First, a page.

Industrial N Illinois

Online grocery and last mile growth continue to drive food space usage

Online grocery and last mile growth continue to drive food space usage,ph2
Pullman Crossings, at I-94 and 103rd Street on Chicago's South Side.
Online grocery and last mile growth continue to drive food space usage,ph02
Todd Heine, Avison Young

The growth in fresh and organic food products and last mile delivery is fueling significant demand for industrial space in Chicago and across the country. As a central location for food production, warehousing and distribution since the 1800s, Chicago continues to attract a diverse range of manufacturers, distributors and food ingredient companies.

The purchase of Whole Foods by Amazon was a game changer for many food businesses, providing the impetus for expansion in ecommerce. This, coupled with food companies expanding their specialty and convenience food selections, has generated significant activity in the Chicago industrial market.

One notable expansion of the city’s food services capabilities is Pullman Crossings, a 62-acre, build-to-suit development designed for the region’s growing food services companies. Ryan Companies recently announced plans to develop a 400,000-square-foot speculative industrial project in Pullman Crossings, which is located at I-94 and 103rd Street on Chicago's south side.

Heading into Q2 of 2019, there are several top trends driving the food sector.

Growth in online grocery

The online grocery sector is expected to more than triple in volume over the next five years, as online options expand and consumer acceptance increases. As a result, the food industry should see continued growth in food processing and distribution, which will translate into demand for industrial space. This is significant, given that the Chicago-area food and beverage industry has grown to become the second largest in the U.S., generating more than $30 billion in sales and employing more than 130,000 people.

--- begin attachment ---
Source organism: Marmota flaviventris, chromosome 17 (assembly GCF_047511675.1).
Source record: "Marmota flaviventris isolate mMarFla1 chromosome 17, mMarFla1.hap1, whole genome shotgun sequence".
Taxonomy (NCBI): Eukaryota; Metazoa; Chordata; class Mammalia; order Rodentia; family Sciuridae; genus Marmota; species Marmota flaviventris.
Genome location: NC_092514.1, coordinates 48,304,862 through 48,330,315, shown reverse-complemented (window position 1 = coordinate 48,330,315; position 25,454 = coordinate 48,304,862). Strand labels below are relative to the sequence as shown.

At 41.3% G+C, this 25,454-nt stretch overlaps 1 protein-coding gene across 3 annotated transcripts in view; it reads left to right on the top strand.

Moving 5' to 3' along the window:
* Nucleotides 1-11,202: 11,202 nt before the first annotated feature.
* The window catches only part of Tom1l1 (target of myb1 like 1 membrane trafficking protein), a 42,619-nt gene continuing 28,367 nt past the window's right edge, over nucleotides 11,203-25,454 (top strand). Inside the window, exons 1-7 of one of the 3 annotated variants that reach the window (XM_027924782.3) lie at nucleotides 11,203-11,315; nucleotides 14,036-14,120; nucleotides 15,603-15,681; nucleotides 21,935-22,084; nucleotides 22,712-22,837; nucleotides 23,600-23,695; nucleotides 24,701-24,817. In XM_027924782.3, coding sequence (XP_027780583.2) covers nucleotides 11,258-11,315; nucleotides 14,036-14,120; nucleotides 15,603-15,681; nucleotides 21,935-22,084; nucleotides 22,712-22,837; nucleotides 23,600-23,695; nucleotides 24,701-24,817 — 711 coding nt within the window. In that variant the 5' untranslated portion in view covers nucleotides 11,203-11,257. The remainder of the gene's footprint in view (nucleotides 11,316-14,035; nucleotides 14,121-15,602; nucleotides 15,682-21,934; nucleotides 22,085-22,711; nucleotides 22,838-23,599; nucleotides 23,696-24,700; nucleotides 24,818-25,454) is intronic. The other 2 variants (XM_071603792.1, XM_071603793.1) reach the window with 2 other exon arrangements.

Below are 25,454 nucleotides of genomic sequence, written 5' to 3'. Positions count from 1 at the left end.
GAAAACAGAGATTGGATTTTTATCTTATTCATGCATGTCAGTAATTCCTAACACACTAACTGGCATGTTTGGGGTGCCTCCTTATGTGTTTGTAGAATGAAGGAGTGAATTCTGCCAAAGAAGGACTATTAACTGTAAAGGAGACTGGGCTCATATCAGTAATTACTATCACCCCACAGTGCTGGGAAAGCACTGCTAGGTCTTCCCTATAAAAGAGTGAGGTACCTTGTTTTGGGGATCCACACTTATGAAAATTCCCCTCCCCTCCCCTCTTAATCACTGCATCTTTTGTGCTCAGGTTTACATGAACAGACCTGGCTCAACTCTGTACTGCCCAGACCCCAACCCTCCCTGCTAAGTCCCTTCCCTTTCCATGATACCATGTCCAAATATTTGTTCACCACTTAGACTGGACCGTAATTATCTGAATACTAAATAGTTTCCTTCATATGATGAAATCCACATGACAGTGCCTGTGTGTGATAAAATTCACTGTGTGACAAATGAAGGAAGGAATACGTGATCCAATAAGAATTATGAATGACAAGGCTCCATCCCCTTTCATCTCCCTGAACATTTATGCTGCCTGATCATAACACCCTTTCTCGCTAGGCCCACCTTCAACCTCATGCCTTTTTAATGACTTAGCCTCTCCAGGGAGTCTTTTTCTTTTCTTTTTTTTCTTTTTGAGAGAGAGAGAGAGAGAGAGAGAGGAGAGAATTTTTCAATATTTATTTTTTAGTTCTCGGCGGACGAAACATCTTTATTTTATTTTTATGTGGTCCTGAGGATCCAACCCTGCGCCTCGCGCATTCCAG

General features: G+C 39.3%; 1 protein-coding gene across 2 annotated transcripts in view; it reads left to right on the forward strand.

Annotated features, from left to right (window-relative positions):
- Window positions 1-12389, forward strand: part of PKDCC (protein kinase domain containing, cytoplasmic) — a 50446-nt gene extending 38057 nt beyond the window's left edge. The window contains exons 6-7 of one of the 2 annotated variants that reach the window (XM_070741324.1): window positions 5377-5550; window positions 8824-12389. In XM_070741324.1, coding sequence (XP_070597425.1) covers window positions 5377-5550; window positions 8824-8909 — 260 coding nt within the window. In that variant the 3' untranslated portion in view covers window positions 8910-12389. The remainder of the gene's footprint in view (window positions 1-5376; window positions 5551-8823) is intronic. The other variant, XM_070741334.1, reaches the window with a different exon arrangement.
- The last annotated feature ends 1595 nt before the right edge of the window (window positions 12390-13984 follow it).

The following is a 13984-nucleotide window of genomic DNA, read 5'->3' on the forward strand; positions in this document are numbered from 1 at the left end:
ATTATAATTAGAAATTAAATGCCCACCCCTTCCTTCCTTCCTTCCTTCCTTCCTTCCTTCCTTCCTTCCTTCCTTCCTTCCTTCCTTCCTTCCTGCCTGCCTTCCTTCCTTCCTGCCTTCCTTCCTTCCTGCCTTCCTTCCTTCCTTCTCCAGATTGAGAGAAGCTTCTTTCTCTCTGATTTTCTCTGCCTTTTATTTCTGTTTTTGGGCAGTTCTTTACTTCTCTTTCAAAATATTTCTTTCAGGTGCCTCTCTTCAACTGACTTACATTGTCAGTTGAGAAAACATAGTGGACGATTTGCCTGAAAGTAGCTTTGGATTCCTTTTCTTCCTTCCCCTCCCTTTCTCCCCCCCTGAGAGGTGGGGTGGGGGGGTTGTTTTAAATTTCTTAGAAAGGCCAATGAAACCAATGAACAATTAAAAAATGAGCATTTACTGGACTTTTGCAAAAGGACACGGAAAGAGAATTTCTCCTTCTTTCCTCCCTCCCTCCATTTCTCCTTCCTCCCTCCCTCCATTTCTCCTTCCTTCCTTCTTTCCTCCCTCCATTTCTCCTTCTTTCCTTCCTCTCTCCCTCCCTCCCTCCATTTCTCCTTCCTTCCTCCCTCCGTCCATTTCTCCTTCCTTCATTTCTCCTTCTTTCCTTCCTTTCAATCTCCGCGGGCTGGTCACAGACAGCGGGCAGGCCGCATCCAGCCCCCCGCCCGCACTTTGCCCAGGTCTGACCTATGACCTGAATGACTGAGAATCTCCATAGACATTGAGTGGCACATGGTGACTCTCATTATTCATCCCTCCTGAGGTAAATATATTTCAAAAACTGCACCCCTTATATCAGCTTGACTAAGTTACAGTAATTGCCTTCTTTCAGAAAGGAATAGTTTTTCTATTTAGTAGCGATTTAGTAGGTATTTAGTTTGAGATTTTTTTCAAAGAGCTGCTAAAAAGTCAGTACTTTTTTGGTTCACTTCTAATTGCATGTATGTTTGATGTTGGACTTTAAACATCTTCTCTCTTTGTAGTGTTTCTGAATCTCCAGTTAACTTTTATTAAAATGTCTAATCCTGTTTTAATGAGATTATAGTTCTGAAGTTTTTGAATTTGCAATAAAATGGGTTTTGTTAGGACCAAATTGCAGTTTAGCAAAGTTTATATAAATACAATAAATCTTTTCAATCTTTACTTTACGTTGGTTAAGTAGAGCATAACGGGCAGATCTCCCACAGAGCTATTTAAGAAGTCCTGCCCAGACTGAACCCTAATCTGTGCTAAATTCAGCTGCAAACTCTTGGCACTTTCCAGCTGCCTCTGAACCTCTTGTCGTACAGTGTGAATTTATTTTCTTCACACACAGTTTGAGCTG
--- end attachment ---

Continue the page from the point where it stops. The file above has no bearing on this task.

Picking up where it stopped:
Shortage of cold storage space

Increased demand but limited supply is creating challenges in the cold storage sector, particularly in primary distribution markets such as Chicago. As with most food industry tenants, cold storage occupiers have specialized space needs, making it cost prohibitive for developers to build speculative facilities.

In Chicago, there was 747,755 square feet of cold storage space available as of January 2019, with 183,000 square feet under construction, according to CoStar research.

Last mile expansion

This market segment will continue to expand to meet demands from growing online grocery and fresh food sectors. This will intensify the competition for space, particularly near Chicago’s urban core. Many industrial buildings in last mile locations were not designed for today’s modern user, creating challenges for food occupiers looking for this type of space. Some developers are buying older properties and tearing down buildings as a way to add new space to the inventory.

Expanding use of automation

As food businesses look to improve efficiencies, they will increasingly turn to automation. In today’s record-low unemployment environment, automation can also help food businesses meet production goals and continue to expand without relying on expanding their work force.

Food safety will be a bigger focus

Companies are looking closely at where food is sourced and how their facilities can support food safety and specialized requirements. Overall, there is a greater and greater emphasis on food safety and sourcing transparency within the food chain. This is being driven by the consumer.

Q2 2019 and Beyond

Given its central Midwest location, strong transportation and logistics network and diverse labor force, Chicago is a natural draw for food manufacturing and services businesses. Illinois ranks number four among the U.S. food manufacturing powerhouses, with over $100 billion in annual output, following behind Ohio, California and Texas.

As demand for fresh and convenient foods, fresh meals, and organic selections increases, the global food industry will continue to evolve to bring more options to the consumer. These shifts will translate to further expansion in the industrial sector, as food occupiers position themselves to capture additional market share and compete given today’s growing demand for public cold storage warehousing.

Todd Heine is a Principal and the leader ofAvison Young’sNational Food Services Group.